Torn Apart

Here’s a silly “children’s story” I wrote around mid December. It’s a bit rough around the edges, probably a bit odd, and too graphical. So it goes.


It was a perfectly nice day when Esprit stumbled and broke his front right leg. When the little boy did not find the horse at his trough a few hours later he thought nothing of it; sometimes Esprit would run off and play and forget about dinner. To make up for lost time, the boy promised himself he’d visit the horse the next morning as early as he could.

The next day he noticed with mild consternation that the horse did not appear to be in his stable. The boy went out to search the property, trying to remember what were Esprit’s favorite spots. He remembered the open hill, where Esprit would often lie in the sun.

Time stood still when the little boy discovered what had happened. Whether running back to his house, alerting his parents, and calling the veterinarian helicopter emergency service took minutes or hours was not a question he’d be able to answer, but the sky was already turning red as a thunderous cavalcade of chopped air signaled the arrival of the helicopter. Esprit was harnessed in with great care so the broken leg wouldn’t shift, was given a sedative, and was swiftly lifted up. The little boy waved at the horse, certain the veterinarian would be able to mend and properly set Esprit’s leg.

Unbeknown to the helicopter pilot, distracted by the glint of the setting sun in her eye, the rescue pulley system malfunctioned and started lowering the horse just as the helicopter was starting to pick up speed. The little boy stared in wide-eyed horror as Esprit started bouncing left and right from tree to tree. Gapes and gashes appeared and started to bleed, and despite the sedative the poor horse woke up when its broken leg got stuck between the top branches of a particularly sturdy evergreen tree and was torn off like a cocktail pricker. The horse started to howl the most agonizing scream the little boy would ever hear, but that was not the end of Esprit’s misery. A particularly sharp branch a few trees over impaled the horse, which consequently produced a guttural, almost stuttering, and above all angry sound. The pilot finally noticed that something was awry when the helicopter refused to go forward anymore, but it was already too late. The surprisingly elastic tree finally gave up under the barrage of the helicopter’s brute force and snapped like a twig, propelling the helicopter on its now downward trajectory into the trees. Like in the Hollywood movies the little boy loved so much, the rotored machine made a squealing noise before exploding in a fiery ball of death.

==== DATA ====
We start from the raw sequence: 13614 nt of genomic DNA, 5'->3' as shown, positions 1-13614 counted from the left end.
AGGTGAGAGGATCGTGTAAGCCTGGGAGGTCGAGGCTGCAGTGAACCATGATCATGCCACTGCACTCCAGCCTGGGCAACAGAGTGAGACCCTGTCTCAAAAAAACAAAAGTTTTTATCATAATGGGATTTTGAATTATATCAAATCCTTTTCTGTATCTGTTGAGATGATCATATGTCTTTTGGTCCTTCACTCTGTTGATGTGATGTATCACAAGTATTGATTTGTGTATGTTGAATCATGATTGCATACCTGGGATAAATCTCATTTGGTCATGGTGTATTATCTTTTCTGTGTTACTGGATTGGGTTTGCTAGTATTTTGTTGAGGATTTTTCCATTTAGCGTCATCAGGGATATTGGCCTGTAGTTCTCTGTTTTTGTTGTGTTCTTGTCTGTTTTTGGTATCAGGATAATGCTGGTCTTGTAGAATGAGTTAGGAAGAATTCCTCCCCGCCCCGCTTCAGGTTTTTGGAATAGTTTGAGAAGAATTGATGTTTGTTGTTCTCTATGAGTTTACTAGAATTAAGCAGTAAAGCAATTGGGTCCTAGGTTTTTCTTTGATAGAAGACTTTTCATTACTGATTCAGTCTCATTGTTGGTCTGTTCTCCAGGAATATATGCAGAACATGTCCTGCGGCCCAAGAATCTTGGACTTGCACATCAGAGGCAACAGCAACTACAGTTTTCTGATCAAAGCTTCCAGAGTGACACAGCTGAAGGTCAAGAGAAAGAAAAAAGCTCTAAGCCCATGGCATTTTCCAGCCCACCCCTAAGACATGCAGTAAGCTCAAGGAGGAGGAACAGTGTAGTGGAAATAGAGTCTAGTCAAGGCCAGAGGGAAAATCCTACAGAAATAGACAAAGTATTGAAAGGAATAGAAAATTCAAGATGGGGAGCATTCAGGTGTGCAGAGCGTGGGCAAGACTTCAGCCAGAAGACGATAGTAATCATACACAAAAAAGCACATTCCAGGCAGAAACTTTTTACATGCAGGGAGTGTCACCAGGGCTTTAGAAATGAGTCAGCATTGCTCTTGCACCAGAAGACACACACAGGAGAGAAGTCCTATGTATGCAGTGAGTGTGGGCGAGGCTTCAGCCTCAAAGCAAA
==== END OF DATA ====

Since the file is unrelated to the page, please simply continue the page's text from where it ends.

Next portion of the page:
The little boy was finally able to break out of his trance, and he collapsed into a sobbing mass. For months after he was bedridden, and each night he claimed Esprit came limping to his window while floating through the air, on three legs and a bloody stump, with mad, bloodshot eyes. The boy’s parents were worried sick, and their little boy’s German-accented psychiatrist was having the time of his life writing article after article about the little boy’s disturbed unconscious. When they found the broken window and the little boy’s dead body with the missing right arm, the autopsy report bluntly stated he had inflicted all these injuries on himself—that he had torn off his own arm. The hoofmarks all over his body were left out of the official report. The estate was up for sale the next day already, and no one’s lived there in sixty years. The locals are still weary of the place where the little boy died, but a real-estate developer drove by the other day and is planning to turn it into a hotel. The organization he represented put up a sign already: “The Hillcrest Hotel. Opening in May 2016, just in time for the holidays!”

1 Comment

  1. *totally forgot what she was gonna say and dances around happily cos she can finally log on*

    February 24, 2014 @ 19:34Permalink
    Melantrys

RSS feed for comments on this post· TrackBack URI

Leave a Comment

You must be logged in to post a comment.